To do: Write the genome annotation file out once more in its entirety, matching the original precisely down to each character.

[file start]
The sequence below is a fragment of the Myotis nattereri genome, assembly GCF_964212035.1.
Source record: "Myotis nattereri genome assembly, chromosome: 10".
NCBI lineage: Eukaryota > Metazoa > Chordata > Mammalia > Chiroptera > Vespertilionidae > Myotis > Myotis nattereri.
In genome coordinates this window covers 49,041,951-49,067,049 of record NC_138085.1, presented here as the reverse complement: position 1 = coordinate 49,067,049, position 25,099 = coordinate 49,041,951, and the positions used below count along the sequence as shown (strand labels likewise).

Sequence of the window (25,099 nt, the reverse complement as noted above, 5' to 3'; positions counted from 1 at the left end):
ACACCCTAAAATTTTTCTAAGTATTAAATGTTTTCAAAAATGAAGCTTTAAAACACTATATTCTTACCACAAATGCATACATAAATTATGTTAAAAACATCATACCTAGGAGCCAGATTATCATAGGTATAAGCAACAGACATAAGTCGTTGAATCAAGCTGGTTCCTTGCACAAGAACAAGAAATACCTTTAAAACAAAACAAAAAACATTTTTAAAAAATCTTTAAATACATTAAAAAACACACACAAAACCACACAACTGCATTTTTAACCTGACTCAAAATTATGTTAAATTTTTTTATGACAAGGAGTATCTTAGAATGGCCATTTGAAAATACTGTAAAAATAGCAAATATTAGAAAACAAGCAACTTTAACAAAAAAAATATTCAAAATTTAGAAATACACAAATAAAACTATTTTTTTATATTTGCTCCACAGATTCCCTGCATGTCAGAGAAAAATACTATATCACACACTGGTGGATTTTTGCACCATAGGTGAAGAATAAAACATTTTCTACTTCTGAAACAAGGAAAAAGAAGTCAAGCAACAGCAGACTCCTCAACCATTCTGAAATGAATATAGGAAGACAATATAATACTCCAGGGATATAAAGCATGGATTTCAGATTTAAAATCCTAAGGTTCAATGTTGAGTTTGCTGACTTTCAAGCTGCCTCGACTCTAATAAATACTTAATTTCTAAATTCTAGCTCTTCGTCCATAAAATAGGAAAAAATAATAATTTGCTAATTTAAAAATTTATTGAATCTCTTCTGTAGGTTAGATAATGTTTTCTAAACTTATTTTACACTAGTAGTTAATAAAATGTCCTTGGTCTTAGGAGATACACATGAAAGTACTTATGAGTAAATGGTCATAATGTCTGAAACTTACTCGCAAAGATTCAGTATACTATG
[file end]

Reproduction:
The sequence below is a fragment of the Myotis nattereri genome, assembly GCF_964212035.1.
Source record: "Myotis nattereri genome assembly, chromosome: 10".
NCBI lineage: Eukaryota > Metazoa > Chordata > Mammalia > Chiroptera > Vespertilionidae > Myotis > Myotis nattereri.
In genome coordinates this window covers 49,041,951-49,067,049 of record NC_138085.1, presented here as the reverse complement: position 1 = coordinate 49,067,049, position 25,099 = coordinate 49,041,951, and the positions used below count along the sequence as shown (strand labels likewise).

Sequence of the window (25,099 nt, the reverse complement as noted above, 5' to 3'; positions counted from 1 at the left end):
ACACCCTAAAATTTTTCTAAGTATTAAATGTTTTCAAAAATGAAGCTTTAAAACACTATATTCTTACCACAAATGCATACATAAATTATGTTAAAAACATCATACCTAGGAGCCAGATTATCATAGGTATAAGCAACAGACATAAGTCGTTGAATCAAGCTGGTTCCTTGCACAAGAACAAGAAATACCTTTAAAACAAAACAAAAAACATTTTTAAAAAATCTTTAAATACATTAAAAAACACACACAAAACCACACAACTGCATTTTTAACCTGACTCAAAATTATGTTAAATTTTTTTATGACAAGGAGTATCTTAGAATGGCCATTTGAAAATACTGTAAAAATAGCAAATATTAGAAAACAAGCAACTTTAACAAAAAAAATATTCAAAATTTAGAAATACACAAATAAAACTATTTTTTTATATTTGCTCCACAGATTCCCTGCATGTCAGAGAAAAATACTATATCACACACTGGTGGATTTTTGCACCATAGGTGAAGAATAAAACATTTTCTACTTCTGAAACAAGGAAAAAGAAGTCAAGCAACAGCAGACTCCTCAACCATTCTGAAATGAATATAGGAAGACAATATAATACTCCAGGGATATAAAGCATGGATTTCAGATTTAAAATCCTAAGGTTCAATGTTGAGTTTGCTGACTTTCAAGCTGCCTCGACTCTAATAAATACTTAATTTCTAAATTCTAGCTCTTCGTCCATAAAATAGGAAAAAATAATAATTTGCTAATTTAAAAATTTATTGAATCTCTTCTGTAGGTTAGATAATGTTTTCTAAACTTATTTTACACTAGTAGTTAATAAAATGTCCTTGGTCTTAGGAGATACACATGAAAGTACTTATGAGTAAATGGTCATAATGTCTGAAACTTACTCGCAAAGATTCAGTATACTATG